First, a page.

Friday December 11 – Thursday December 17

Featured Film:

Star Wars Marathon at the Cinemark Lincoln Square and the Century Federal Way

In preparation for next Thursday’s premiere of The Force Awakens, a couple of local screens are playing the first six Star Wars films beginning at 3 am Wednesday night (or Thursday morning). They appear to be starting with The Phantom Menace, which would totally be the wrong way to watch them (other than chronological release order, the best way to marathon the films is IV-V-I-II-III-VI), except of course for the fact that the shows begin at 3 am. No sober or sane person has watched The Phantom Menace at 3am in 16 1/2 years, so they might as well throw that one on first. Wise viewers will simply sleep in and show up around the two-thirds point of Attack of the Clones. Anyway, we talked a lot about Star Wars (both the series and George Lucas in general and the 1977 film in particular) on this week’s episode of The George Sanders Show. 

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Playing This Week:

Ark Lodge Cinemas:

Chi-Raq (Spike Lee) Fri-Thurs

Central Cinema:

Gremlins (Joe Dante, 1984) Fri-Mon
Edward Scissorhands (Tim Burton, 1990) Fri-Tues

SIFF Cinema Egyptian:

Chi-Raq (Spike Lee) Fri-Thurs

Century Federal Way:

It’s a Wonderful Life (Frank Capra, 1946) Sun & Weds Only
Boruto: Naruto the Movie (Hiroyuki Yamashita) Sun Only
Star Wars Marathon (Various) Weds Only Our Podcast

Grand Cinema:

Macbeth (Justin Kurzel) Fri-Thurs Our Review
White Christmas (Michael Curtiz, 1954) Weds Only Sing-along
Eyes of the Totem (WS Van Dyke, 1927) Thurs Only

Grand Illusion Cinema:

It’s a Wonderful Life (Frank Capra, 1946) Fri-Thurs 35mm
VHS Uber Alles presents Droid (Peter Williams, 1988) Fri Only VHS

Cinemark Lincoln Square:

Tamasha (Imtiaz Ali) Fri-Weds
Bengal Tiger (Sampath Nandi) Fri-Weds
Boruto: Naruto the Movie (Hiroyuki Yamashita) Sun Only
Star Wars Marathon (Various) Weds Only Our Podcast

Regal Meridian:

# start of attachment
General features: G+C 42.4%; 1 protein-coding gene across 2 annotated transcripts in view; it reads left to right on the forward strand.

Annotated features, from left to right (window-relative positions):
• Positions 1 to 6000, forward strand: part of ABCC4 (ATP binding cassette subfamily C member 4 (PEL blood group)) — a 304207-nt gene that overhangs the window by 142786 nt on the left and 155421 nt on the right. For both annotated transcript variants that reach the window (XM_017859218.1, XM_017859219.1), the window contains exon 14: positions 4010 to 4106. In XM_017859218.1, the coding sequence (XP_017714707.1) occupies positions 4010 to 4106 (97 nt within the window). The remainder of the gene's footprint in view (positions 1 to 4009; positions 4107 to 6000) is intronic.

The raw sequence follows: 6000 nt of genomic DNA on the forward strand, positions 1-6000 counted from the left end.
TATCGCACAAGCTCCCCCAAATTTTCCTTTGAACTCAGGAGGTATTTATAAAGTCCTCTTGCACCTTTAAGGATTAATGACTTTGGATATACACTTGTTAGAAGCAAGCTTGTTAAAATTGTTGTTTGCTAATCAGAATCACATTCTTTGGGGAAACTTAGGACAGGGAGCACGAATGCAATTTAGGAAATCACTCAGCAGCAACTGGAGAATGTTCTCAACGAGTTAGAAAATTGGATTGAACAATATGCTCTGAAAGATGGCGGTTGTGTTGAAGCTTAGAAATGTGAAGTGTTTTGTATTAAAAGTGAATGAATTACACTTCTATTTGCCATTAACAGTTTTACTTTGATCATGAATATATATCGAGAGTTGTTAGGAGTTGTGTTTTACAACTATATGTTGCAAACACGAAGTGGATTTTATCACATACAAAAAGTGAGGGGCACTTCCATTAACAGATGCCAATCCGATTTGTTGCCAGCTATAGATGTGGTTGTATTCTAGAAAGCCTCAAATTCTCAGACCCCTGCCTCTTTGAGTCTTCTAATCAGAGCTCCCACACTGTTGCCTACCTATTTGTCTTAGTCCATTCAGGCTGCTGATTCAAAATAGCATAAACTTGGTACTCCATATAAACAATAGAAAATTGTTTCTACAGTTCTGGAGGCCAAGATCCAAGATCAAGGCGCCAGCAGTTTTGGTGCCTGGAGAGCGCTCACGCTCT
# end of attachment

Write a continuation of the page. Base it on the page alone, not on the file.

Tamasha (Imtiaz Ali) Fri-Thurs
Fall in Love Like a Star (Tony Chan) Fri-Thurs

Northwest Film Forum:

Tyler Oakley’s Snervous Fri-Sun
Iraq in Fragments (James Longley, 2006) Sat Only 35mm
The Immaculate Conception of Little Dizzle (David Russo, 2009) Sat Only
Twisted Flicks featuring Prom Queen: Santa Claus Conquers the Martians (Nicholas Webster, 1964) Sat Only

AMC Pacific Place:

Our Times (Frankie Chen) Fri-Weds
She Remembers, He Forgets (Adam Wong) Fri-Weds

Regal Parkway Plaza:

Prem Ratan Dhan Payo (Sooraj Barjatya) Fri-Thurs
Tamasha 
(Imtiaz Ali) Fri-Thurs
A Second Chance (Cathy Garcia-Molina) Fri-Thurs

Scarecrow Video Screening Room:

Framing Pictures: A Floating Conversation About Film Fri Only
A Kid for Two Farthings (Carol Reed, 1955) Sun Only
Action Movie Night Sun Only
Santa Claus: The Movie (Jeannot Szwarf, 1985) Mon Only
Dead Bang (John Frankenheimer, 1989) Tues Only
The Shop Around the Corner (Ernest Lubitsch, 1940) Weds Only
Nutcracker: The Untold Story (Andrei Konchalovsky, 2009) Weds Only

Landmark Seven Gables:

Macbeth (Justin Kurzel) Fri-Thurs Our Review

SIFF Film Center:

Willy Wonka & the Chocolate Factory (Mel Stuart, 1971) Fri-Sun Smell-o-Vision
The Princess Bride (Rob Reiner, 1987) Fri-Sun Quote-Along
Taming Wild (Elsa Sinclair) Tues Only

Sundance Cinemas Seattle:

James White (Josh Mond) Fri-Thurs Our Review
The Girl in the Book (Marya Cohn) Fri-Thurs

SIFF Cinema Uptown:

Macbeth (Justin Kurzel) Fri-Sun Our Review
Janis: Little Girl Blue (Amy Berg) Fri-Thurs
Billy Liar plus Advanced Screening of 45 Years (John Schlesinger, 1963/Andrew Haigh, 2015) Mon Only 35mm/DCP Our Review

In Wide Release:

Brooklyn (John Crowley) Our Review
Spotlight 
(Tom McCarthy) Our Review
Creed 
(Ryan Coogler) Our Review
Bridge of Spies
 (Steven Spielberg) Our Review
The Martian (Ridley Scott) Our Review
Sicario (Denis Villeneuve) Our Review
Steve Jobs (Danny Boyle) Our Review

Macbeth (Justin Kurzel, 2015)

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Opening this week at a few screens around town (the Uptown, the Seven Gables, along with the Grand in Tacoma) is the latest high-profile adaptation of a Shakespeare play, with Michael Fassbender as the Scottish usurper and Marion Cotillard as his ambitious wife. Directed by Justin Kurzel, this Macbeth proves a solid entry in what must be considered the Games of Thronesification of the historical film, with an outsized emphasis on the lurid details of medieval warfare. The brooding sense of doom, of course, comes right out of Shakespeare, but where previous adaptations by Orson Welles and Akira Kurosawa found shadows and fog in the text, Kurzel finds blood. Whether that is an improvement or not I think depends a great deal on how important you feel verisimilitude is to realism. At its best, the film has some of the hallucinatory power that gives the play an eternal aura of mystery, like Nicolas Winding Refn’s psychotic Viking epic Valhalla Rising, but with words. At its worst, it’s simply Fassbender looking confused and mumbling incoherently.